I just finished reading a provacative article written by Steve Denning titled What Killed Michael Porter's Monitor Group? The One Force That Really Matters. It is a long piece but definitely worth reading for anybody interested in business or strategy.
The basic premise of the article is that Porter's Five Forces Model for strategy is wrong. The model has been taught in every business school and has been accepted globally as gospel by most people so it is a pretty ballsy thing to come out and say that the legendary business guru is wrong and there is a better way to think about strategy.
Having read the article and spent some serious time thinking about it, I think Steve Denning might be right. My current experience at Weebly convinces me that he is on to something.
Denning basically says of Porter's model:
"In the theoretical landscape that Porter invented, all strategy worthy of the name involves avoiding competition and seeking out above-average profits protected by structural barriers. Strategy is all about figuring out how to secure excess profits without having to make a better product or deliver a better service."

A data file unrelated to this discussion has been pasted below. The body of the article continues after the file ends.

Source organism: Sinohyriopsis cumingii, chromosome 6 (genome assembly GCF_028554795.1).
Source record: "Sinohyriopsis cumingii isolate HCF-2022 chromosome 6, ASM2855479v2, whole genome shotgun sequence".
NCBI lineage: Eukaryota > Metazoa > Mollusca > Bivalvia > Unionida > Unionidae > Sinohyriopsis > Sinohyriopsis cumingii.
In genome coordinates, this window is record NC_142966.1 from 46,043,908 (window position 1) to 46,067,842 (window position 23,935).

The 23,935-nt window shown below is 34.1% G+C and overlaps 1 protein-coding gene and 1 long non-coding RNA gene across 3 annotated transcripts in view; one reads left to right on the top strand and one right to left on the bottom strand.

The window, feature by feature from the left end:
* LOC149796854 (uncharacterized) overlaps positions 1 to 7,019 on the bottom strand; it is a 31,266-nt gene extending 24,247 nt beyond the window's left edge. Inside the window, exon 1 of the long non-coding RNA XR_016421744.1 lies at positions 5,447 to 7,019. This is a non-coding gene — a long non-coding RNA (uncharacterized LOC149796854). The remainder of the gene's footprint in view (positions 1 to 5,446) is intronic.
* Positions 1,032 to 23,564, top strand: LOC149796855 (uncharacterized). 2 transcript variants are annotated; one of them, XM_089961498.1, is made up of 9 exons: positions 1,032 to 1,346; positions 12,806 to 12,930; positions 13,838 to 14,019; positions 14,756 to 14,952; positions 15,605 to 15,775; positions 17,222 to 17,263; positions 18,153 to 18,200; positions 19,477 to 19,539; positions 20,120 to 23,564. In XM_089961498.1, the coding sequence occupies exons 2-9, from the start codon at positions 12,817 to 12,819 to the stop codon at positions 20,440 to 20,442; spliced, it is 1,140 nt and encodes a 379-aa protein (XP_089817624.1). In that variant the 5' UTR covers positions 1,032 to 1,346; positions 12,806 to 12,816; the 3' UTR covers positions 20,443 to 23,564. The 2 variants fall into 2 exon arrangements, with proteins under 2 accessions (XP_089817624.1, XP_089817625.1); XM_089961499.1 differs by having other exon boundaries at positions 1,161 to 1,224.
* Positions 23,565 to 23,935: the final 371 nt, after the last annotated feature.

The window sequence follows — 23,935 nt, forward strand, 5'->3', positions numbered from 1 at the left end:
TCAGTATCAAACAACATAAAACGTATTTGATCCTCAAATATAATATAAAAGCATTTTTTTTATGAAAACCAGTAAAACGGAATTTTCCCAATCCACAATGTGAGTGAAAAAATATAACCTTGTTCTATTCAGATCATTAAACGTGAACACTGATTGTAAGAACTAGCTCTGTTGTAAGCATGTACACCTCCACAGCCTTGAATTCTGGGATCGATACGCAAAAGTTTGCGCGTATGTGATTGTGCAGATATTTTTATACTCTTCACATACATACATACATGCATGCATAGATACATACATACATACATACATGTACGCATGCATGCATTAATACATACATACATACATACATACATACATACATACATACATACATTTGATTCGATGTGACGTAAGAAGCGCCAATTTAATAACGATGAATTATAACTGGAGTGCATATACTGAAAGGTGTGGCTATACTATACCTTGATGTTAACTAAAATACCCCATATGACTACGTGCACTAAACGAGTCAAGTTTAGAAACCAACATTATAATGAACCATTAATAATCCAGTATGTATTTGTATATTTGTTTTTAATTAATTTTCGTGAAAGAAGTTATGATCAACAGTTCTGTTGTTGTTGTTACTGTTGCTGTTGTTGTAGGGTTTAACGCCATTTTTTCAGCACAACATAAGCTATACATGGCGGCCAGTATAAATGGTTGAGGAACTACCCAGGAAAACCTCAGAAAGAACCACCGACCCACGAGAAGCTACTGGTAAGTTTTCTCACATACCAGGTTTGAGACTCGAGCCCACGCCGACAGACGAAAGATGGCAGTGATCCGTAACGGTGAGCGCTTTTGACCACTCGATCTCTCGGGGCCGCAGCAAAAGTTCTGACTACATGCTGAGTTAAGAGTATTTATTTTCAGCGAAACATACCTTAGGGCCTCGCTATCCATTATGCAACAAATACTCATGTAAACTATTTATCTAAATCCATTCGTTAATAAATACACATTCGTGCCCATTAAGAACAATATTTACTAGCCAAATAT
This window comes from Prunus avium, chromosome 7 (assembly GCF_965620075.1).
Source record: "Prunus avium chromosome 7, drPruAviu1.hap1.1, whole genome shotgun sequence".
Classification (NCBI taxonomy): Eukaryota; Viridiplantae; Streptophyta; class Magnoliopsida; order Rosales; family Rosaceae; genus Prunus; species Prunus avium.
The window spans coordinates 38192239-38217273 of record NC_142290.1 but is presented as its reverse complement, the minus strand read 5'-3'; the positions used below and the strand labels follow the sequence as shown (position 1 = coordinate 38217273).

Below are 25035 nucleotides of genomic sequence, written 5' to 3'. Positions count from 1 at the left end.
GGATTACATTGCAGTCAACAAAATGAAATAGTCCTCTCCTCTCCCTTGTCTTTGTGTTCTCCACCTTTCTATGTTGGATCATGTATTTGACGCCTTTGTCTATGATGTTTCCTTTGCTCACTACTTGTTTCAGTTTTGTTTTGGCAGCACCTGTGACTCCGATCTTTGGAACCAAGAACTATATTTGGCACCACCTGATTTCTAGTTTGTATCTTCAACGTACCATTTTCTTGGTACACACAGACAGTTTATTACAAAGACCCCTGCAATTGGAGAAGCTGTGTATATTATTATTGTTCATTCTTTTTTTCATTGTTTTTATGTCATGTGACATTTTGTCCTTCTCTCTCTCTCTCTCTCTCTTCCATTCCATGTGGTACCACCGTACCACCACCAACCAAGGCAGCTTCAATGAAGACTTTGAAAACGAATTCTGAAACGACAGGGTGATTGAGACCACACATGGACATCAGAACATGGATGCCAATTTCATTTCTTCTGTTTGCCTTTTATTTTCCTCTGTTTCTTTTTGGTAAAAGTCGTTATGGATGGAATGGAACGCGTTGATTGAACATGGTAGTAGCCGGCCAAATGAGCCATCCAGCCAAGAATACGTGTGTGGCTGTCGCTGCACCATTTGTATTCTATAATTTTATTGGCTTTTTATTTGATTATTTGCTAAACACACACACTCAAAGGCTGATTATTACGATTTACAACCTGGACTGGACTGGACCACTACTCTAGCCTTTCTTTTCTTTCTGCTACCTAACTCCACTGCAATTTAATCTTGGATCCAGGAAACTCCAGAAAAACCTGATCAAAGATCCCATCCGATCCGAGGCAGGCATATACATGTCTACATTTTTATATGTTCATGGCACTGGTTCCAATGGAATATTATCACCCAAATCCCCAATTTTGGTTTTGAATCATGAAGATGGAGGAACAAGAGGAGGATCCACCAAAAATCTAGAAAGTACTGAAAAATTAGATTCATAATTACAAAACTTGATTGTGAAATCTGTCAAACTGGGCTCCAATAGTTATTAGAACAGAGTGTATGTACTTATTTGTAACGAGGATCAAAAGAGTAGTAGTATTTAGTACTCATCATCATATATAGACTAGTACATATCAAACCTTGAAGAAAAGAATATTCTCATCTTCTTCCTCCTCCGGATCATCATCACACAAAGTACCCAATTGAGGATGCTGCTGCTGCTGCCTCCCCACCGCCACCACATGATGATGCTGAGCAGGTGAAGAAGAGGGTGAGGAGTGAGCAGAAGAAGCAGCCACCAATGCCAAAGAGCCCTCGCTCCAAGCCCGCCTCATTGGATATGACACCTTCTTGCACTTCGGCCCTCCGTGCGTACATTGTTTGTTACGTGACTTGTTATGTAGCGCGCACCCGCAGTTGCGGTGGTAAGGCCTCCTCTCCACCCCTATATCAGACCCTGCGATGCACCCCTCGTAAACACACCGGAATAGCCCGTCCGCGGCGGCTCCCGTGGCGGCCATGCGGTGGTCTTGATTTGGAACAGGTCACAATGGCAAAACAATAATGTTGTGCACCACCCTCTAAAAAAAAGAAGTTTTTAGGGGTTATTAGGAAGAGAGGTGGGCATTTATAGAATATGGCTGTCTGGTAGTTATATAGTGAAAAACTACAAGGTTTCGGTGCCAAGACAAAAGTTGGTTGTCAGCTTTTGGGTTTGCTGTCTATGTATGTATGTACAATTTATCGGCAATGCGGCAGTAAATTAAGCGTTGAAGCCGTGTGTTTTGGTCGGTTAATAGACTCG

He argues that radical innovation focused on delivering more and more value to the customer is what sustainable companies have done to stay ahead and to deliver above average profits over the longer term.
"Instead of seeing business as a matter of figuring out how to defeat one’s known rivals and protect oneself against competition through structural barriers, if a business is to survive, it must aim to add value to customers through continuous innovation and finding new ways of delighting its customers."
Having been at Weebly full time since June and having watched the founders build the company over the years, I believe Weebly is a real life example of a company that lives and breathes this approach every day. It absolutely works and I am a definitely a convert to this way of thinking about business strategy.
At Weebly, we don't worry about the bottom line. We worry about our customers and the bottom line will take care of itself. We want to deliver steadily more value to customers. That's the beauty of the strategy. It is simple to understand, it doesn't take months of data analytics to pick a direction and there is no need expensive strategy consultants. All it takes just a clear view of who drives our strategy and our business success... our customers.